-Community Farming on College Campuses-
Essay by Emily Horowitz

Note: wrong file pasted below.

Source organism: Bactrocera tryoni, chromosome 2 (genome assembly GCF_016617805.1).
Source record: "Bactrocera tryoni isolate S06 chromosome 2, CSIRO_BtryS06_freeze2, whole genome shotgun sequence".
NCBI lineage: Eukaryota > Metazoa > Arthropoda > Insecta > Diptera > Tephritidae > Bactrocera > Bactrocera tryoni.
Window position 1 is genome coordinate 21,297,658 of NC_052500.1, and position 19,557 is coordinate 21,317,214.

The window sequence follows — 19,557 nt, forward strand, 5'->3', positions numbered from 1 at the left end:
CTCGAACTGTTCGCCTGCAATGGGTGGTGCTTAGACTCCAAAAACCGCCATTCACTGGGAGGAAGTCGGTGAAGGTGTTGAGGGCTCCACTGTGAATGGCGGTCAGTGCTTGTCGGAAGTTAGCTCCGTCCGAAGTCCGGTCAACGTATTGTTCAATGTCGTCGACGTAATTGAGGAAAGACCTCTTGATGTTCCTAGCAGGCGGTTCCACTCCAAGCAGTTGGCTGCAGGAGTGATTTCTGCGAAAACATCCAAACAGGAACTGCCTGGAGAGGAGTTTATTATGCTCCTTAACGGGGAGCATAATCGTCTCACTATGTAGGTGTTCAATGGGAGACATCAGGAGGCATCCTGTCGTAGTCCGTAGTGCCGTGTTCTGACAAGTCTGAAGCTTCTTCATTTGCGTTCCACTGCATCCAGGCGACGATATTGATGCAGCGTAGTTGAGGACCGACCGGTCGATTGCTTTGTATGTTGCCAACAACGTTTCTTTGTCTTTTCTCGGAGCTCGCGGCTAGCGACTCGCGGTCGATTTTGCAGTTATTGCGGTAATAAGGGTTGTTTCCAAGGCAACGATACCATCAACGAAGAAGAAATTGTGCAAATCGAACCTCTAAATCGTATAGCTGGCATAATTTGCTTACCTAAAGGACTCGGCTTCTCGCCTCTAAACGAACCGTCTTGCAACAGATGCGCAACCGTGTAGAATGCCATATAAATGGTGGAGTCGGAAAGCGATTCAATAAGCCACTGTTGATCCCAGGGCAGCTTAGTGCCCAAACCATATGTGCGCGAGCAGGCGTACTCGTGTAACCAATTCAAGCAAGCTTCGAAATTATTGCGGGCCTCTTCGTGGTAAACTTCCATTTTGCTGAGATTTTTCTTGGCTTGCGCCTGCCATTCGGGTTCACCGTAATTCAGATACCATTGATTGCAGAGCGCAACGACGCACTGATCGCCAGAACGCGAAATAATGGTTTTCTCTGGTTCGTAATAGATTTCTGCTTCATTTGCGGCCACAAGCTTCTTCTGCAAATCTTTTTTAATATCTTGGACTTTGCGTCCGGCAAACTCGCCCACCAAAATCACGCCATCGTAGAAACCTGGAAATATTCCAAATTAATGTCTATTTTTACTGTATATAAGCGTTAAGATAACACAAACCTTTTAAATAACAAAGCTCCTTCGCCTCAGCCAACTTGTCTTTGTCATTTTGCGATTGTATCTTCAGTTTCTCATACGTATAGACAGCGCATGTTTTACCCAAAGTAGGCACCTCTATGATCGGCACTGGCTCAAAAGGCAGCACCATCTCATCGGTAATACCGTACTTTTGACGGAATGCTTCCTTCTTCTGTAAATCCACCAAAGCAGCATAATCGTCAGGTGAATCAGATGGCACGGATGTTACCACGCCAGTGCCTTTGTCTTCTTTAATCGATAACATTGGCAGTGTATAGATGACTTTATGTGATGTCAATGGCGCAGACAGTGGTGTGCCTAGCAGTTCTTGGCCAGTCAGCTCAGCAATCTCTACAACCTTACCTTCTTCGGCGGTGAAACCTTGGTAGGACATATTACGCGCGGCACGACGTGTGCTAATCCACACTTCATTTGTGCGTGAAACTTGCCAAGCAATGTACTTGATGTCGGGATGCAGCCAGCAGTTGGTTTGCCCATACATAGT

Farming is by no means instinctive work. Beyond the basic elements, (sunlight, rain and quality soil,) humans must summon their physical energy, devise strategy, and labor with love in their hearts to yield pastures of plenty. Sadly, many have lost touch with the agricultural processes that bring food to their table. Industrialized food cultivation, with production scaled to feed the masses, has generated an abundance of calories but left humans hungry for knowledge. Acutely aware of their ignorance, many people are apt to scapegoat farmers, either regarding them as the working poor, or as those catering to foodies and elitists. Today, farmers and scientists agree, society’s abdication of responsibility for food production has rendered entire communities vulnerable to famine in the not so distant future. Concern has spawned a “back-to-the-land” cultural movement that has the potential to uproot weeds, and replant local ecologies, using sustainable practices that touch the lives of people of all backgrounds and socioeconomic class. Opportunities to join the true “green” revolution abound, promising participants a fulfilling agricultural experience as well as an earned sense of self-reliance. To apply an often repeated slogan: “The cause is right, the time is now,” to get involved….